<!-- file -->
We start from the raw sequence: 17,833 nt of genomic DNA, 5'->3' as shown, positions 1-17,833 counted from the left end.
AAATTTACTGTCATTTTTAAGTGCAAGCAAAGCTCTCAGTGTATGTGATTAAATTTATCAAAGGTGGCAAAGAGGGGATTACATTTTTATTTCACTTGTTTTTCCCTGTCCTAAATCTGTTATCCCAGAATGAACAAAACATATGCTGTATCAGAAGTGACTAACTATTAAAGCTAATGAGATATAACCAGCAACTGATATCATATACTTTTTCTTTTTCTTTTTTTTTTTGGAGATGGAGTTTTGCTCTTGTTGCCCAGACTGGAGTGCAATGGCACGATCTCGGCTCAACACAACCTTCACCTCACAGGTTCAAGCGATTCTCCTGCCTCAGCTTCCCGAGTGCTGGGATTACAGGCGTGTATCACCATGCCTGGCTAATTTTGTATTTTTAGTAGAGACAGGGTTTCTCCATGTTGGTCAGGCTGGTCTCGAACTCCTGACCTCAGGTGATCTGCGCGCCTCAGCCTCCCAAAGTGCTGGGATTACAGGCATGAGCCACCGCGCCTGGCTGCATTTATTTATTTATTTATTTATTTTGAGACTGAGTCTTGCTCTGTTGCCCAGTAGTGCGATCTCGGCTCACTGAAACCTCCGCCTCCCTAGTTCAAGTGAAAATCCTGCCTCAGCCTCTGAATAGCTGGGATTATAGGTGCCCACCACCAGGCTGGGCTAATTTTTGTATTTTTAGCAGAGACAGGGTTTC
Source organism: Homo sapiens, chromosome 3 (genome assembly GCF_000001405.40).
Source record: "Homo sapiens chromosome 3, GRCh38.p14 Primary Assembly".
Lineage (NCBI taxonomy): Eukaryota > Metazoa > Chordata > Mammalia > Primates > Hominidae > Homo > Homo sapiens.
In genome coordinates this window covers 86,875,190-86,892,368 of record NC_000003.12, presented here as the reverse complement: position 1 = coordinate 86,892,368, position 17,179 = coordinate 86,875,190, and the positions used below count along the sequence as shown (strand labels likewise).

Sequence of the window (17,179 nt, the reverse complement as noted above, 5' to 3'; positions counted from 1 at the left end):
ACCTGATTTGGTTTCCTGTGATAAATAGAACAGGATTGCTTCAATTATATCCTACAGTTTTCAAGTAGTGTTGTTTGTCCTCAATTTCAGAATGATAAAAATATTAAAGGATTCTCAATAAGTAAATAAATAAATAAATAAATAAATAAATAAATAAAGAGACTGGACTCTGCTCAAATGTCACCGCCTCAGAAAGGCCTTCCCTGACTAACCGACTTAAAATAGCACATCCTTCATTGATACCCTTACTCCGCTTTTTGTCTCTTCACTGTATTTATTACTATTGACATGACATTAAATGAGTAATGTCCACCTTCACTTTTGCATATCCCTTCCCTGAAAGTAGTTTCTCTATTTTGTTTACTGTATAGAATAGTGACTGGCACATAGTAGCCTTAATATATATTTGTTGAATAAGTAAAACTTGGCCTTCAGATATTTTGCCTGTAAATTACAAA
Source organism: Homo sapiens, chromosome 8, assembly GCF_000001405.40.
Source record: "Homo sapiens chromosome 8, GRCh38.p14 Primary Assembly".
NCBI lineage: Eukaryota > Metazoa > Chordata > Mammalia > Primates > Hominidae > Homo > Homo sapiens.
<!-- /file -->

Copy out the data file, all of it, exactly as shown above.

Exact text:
We start from the raw sequence: 17,833 nt of genomic DNA, 5'->3' as shown, positions 1-17,833 counted from the left end.
AAATTTACTGTCATTTTTAAGTGCAAGCAAAGCTCTCAGTGTATGTGATTAAATTTATCAAAGGTGGCAAAGAGGGGATTACATTTTTATTTCACTTGTTTTTCCCTGTCCTAAATCTGTTATCCCAGAATGAACAAAACATATGCTGTATCAGAAGTGACTAACTATTAAAGCTAATGAGATATAACCAGCAACTGATATCATATACTTTTTCTTTTTCTTTTTTTTTTTGGAGATGGAGTTTTGCTCTTGTTGCCCAGACTGGAGTGCAATGGCACGATCTCGGCTCAACACAACCTTCACCTCACAGGTTCAAGCGATTCTCCTGCCTCAGCTTCCCGAGTGCTGGGATTACAGGCGTGTATCACCATGCCTGGCTAATTTTGTATTTTTAGTAGAGACAGGGTTTCTCCATGTTGGTCAGGCTGGTCTCGAACTCCTGACCTCAGGTGATCTGCGCGCCTCAGCCTCCCAAAGTGCTGGGATTACAGGCATGAGCCACCGCGCCTGGCTGCATTTATTTATTTATTTATTTATTTTGAGACTGAGTCTTGCTCTGTTGCCCAGTAGTGCGATCTCGGCTCACTGAAACCTCCGCCTCCCTAGTTCAAGTGAAAATCCTGCCTCAGCCTCTGAATAGCTGGGATTATAGGTGCCCACCACCAGGCTGGGCTAATTTTTGTATTTTTAGCAGAGACAGGGTTTC
Source organism: Homo sapiens, chromosome 3 (genome assembly GCF_000001405.40).
Source record: "Homo sapiens chromosome 3, GRCh38.p14 Primary Assembly".
Lineage (NCBI taxonomy): Eukaryota > Metazoa > Chordata > Mammalia > Primates > Hominidae > Homo > Homo sapiens.
In genome coordinates this window covers 86,875,190-86,892,368 of record NC_000003.12, presented here as the reverse complement: position 1 = coordinate 86,892,368, position 17,179 = coordinate 86,875,190, and the positions used below count along the sequence as shown (strand labels likewise).

Sequence of the window (17,179 nt, the reverse complement as noted above, 5' to 3'; positions counted from 1 at the left end):
ACCTGATTTGGTTTCCTGTGATAAATAGAACAGGATTGCTTCAATTATATCCTACAGTTTTCAAGTAGTGTTGTTTGTCCTCAATTTCAGAATGATAAAAATATTAAAGGATTCTCAATAAGTAAATAAATAAATAAATAAATAAATAAATAAATAAAGAGACTGGACTCTGCTCAAATGTCACCGCCTCAGAAAGGCCTTCCCTGACTAACCGACTTAAAATAGCACATCCTTCATTGATACCCTTACTCCGCTTTTTGTCTCTTCACTGTATTTATTACTATTGACATGACATTAAATGAGTAATGTCCACCTTCACTTTTGCATATCCCTTCCCTGAAAGTAGTTTCTCTATTTTGTTTACTGTATAGAATAGTGACTGGCACATAGTAGCCTTAATATATATTTGTTGAATAAGTAAAACTTGGCCTTCAGATATTTTGCCTGTAAATTACAAA
Source organism: Homo sapiens, chromosome 8, assembly GCF_000001405.40.
Source record: "Homo sapiens chromosome 8, GRCh38.p14 Primary Assembly".
NCBI lineage: Eukaryota > Metazoa > Chordata > Mammalia > Primates > Hominidae > Homo > Homo sapiens.